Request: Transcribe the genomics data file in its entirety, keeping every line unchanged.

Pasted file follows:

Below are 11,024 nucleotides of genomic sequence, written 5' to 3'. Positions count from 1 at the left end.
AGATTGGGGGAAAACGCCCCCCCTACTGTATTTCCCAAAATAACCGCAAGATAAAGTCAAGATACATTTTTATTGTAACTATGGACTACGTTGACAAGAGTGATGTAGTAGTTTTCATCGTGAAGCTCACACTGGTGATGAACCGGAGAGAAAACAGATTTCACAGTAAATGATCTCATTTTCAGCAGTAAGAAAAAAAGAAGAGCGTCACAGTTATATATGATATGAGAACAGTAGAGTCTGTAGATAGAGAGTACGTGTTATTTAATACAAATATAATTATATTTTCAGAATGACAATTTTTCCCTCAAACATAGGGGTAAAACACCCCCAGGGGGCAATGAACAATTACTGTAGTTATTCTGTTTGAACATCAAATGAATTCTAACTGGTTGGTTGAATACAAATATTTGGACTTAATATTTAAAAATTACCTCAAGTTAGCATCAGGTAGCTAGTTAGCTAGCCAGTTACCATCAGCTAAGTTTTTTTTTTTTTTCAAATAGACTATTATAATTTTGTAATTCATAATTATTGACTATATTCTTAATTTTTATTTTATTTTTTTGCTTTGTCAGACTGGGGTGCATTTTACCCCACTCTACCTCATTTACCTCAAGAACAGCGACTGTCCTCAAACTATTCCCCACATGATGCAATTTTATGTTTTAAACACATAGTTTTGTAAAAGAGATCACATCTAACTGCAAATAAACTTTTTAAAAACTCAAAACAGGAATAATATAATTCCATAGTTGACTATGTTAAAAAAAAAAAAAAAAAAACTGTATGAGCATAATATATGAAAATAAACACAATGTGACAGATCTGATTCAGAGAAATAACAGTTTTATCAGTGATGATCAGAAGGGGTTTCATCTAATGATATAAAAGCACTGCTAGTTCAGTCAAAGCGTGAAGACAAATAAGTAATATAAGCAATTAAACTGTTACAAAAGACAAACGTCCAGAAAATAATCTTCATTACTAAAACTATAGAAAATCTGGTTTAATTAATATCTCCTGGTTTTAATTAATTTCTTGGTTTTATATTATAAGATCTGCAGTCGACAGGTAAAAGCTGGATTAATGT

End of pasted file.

Below are 11,024 nucleotides of genomic sequence, written 5' to 3'. Positions count from 1 at the left end.
AGATTGGGGGAAAACGCCCCCCCTACTGTATTTCCCAAAATAACCGCAAGATAAAGTCAAGATACATTTTTATTGTAACTATGGACTACGTTGACAAGAGTGATGTAGTAGTTTTCATCGTGAAGCTCACACTGGTGATGAACCGGAGAGAAAACAGATTTCACAGTAAATGATCTCATTTTCAGCAGTAAGAAAAAAAGAAGAGCGTCACAGTTATATATGATATGAGAACAGTAGAGTCTGTAGATAGAGAGTACGTGTTATTTAATACAAATATAATTATATTTTCAGAATGACAATTTTTCCCTCAAACATAGGGGTAAAACACCCCCAGGGGGCAATGAACAATTACTGTAGTTATTCTGTTTGAACATCAAATGAATTCTAACTGGTTGGTTGAATACAAATATTTGGACTTAATATTTAAAAATTACCTCAAGTTAGCATCAGGTAGCTAGTTAGCTAGCCAGTTACCATCAGCTAAGTTTTTTTTTTTTTTCAAATAGACTATTATAATTTTGTAATTCATAATTATTGACTATATTCTTAATTTTTATTTTATTTTTTTGCTTTGTCAGACTGGGGTGCATTTTACCCCACTCTACCTCATTTACCTCAAGAACAGCGACTGTCCTCAAACTATTCCCCACATGATGCAATTTTATGTTTTAAACACATAGTTTTGTAAAAGAGATCACATCTAACTGCAAATAAACTTTTTAAAAACTCAAAACAGGAATAATATAATTCCATAGTTGACTATGTTAAAAAAAAAAAAAAAAAAACTGTATGAGCATAATATATGAAAATAAACACAATGTGACAGATCTGATTCAGAGAAATAACAGTTTTATCAGTGATGATCAGAAGGGGTTTCATCTAATGATATAAAAGCACTGCTAGTTCAGTCAAAGCGTGAAGACAAATAAGTAATATAAGCAATTAAACTGTTACAAAAGACAAACGTCCAGAAAATAATCTTCATTACTAAAACTATAGAAAATCTGGTTTAATTAATATCTCCTGGTTTTAATTAATTTCTTGGTTTTATATTATAAGATCTGCAGTCGACAGGTAAAAGCTGGATTAATGT